“#When to watch strawberry moon 2020 and the penumbral lunar eclipse”
North Americans who want to experience the phenomenon will have to do so over livestream: The full moon will be visible across the globe, but the eclipse will only be visible from some portions of the world, none of which are in North America.
A penumbral eclipse happens when the edge of Earth’s shadow (the penumbra) falls onto the moon, making the moon appear darker than it usually would. A trained eye is sometimes necessary to identify a penumbral lunar eclipse, and the event is not nearly so spectacular as a full lunar or solar eclipse, the Farmer’s Almanac writes.
For those in parts of the world where the eclipse will be visible, it will occur on the evening of Friday, June 5 — the Almanac has a moonrise and moonset calculator to determine when the best time to view it will be in certain regions.
Moon-loving North Americans can tune in to the Virtual Telescope Project’s livestream of the event on YouTube.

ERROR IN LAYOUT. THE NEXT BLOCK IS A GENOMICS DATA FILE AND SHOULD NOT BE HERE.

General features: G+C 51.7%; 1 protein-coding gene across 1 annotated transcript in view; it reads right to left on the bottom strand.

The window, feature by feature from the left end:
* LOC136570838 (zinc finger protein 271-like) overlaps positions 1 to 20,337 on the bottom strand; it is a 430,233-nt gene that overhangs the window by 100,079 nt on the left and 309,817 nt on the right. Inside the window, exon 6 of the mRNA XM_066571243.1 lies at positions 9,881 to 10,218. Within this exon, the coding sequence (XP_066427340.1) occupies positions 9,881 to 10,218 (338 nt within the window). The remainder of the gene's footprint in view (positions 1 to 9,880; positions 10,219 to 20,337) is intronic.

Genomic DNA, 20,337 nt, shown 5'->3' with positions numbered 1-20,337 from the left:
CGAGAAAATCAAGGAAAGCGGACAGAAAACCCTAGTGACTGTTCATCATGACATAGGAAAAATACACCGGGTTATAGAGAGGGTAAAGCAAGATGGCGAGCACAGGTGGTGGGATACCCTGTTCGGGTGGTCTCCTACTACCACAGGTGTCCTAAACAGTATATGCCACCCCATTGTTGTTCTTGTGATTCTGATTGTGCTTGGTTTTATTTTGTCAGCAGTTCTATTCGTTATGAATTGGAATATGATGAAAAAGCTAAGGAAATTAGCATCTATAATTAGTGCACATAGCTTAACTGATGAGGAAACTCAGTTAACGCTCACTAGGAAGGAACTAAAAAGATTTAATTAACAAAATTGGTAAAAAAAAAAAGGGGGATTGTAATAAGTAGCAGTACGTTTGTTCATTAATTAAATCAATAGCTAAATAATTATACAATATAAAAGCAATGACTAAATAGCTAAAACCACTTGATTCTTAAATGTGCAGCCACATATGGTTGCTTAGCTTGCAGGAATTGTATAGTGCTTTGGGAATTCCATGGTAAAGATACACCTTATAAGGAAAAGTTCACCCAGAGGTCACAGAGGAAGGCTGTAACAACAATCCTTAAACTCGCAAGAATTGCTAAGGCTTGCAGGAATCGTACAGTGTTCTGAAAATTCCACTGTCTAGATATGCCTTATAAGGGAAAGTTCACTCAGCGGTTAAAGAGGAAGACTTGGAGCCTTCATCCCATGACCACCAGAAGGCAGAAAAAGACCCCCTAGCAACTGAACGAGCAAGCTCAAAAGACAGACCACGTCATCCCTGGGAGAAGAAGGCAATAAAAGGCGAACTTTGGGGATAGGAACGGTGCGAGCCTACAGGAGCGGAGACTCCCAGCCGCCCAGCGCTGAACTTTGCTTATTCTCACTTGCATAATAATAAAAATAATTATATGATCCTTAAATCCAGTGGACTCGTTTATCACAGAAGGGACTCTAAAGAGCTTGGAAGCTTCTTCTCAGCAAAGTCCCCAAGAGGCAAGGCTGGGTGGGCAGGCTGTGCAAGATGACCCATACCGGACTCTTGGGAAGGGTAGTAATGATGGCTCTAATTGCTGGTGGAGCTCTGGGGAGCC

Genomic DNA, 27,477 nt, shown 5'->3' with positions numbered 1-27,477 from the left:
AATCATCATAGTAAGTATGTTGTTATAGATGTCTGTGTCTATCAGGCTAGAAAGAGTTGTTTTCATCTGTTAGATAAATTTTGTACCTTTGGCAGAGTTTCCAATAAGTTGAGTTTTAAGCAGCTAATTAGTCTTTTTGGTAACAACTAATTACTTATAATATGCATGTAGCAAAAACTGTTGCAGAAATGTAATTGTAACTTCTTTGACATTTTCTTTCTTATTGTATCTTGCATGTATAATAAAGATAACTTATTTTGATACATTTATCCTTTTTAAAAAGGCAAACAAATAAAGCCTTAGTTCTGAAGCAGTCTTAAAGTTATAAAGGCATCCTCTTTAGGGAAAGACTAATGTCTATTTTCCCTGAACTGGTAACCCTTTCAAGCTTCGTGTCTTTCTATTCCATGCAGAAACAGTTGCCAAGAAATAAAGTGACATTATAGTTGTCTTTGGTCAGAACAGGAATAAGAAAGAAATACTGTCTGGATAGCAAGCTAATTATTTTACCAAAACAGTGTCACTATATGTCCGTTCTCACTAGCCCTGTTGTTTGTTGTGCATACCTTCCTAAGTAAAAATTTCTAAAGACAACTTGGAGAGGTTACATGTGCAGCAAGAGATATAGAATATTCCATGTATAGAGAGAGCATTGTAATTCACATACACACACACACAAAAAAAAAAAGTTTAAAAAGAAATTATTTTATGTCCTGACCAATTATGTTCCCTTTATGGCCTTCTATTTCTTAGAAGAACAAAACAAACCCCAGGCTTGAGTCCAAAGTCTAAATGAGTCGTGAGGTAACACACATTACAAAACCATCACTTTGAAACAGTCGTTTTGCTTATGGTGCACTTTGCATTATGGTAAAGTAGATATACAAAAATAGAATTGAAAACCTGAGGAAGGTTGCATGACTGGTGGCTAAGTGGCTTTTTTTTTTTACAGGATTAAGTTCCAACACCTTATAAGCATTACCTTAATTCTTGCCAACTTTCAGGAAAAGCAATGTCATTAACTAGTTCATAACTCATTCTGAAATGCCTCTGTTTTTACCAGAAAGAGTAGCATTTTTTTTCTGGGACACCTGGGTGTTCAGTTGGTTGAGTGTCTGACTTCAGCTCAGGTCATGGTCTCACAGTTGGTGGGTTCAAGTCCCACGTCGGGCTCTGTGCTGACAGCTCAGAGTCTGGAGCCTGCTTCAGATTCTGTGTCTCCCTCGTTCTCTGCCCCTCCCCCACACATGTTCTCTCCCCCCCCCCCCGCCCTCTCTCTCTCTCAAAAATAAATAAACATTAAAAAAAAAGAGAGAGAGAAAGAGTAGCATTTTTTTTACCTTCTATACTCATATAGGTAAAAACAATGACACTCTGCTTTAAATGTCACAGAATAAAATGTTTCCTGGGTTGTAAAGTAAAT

“While not so spectacular, it will be a nice natural show to see,” reads the project’s humble description of their YouTube video, broadcasting from Rome.
The strawberry portion of the moon’s name comes from the Native American tradition of naming each month’s moon. In this case, the Algonquin tribes named the final spring or first summer moon in June after the wild strawberries, which ripened during this moon. In Europe, traditional names for June’s moon include the honey moon, the mead moon and the rose moon.
The full moon, but not portion that is in eclipse, will be visible for three days, from early Thursday till Sunday morning. “As usual, the wearing of suitably celebratory celestial attire is encouraged in honor of the full moon,” reports NASA.
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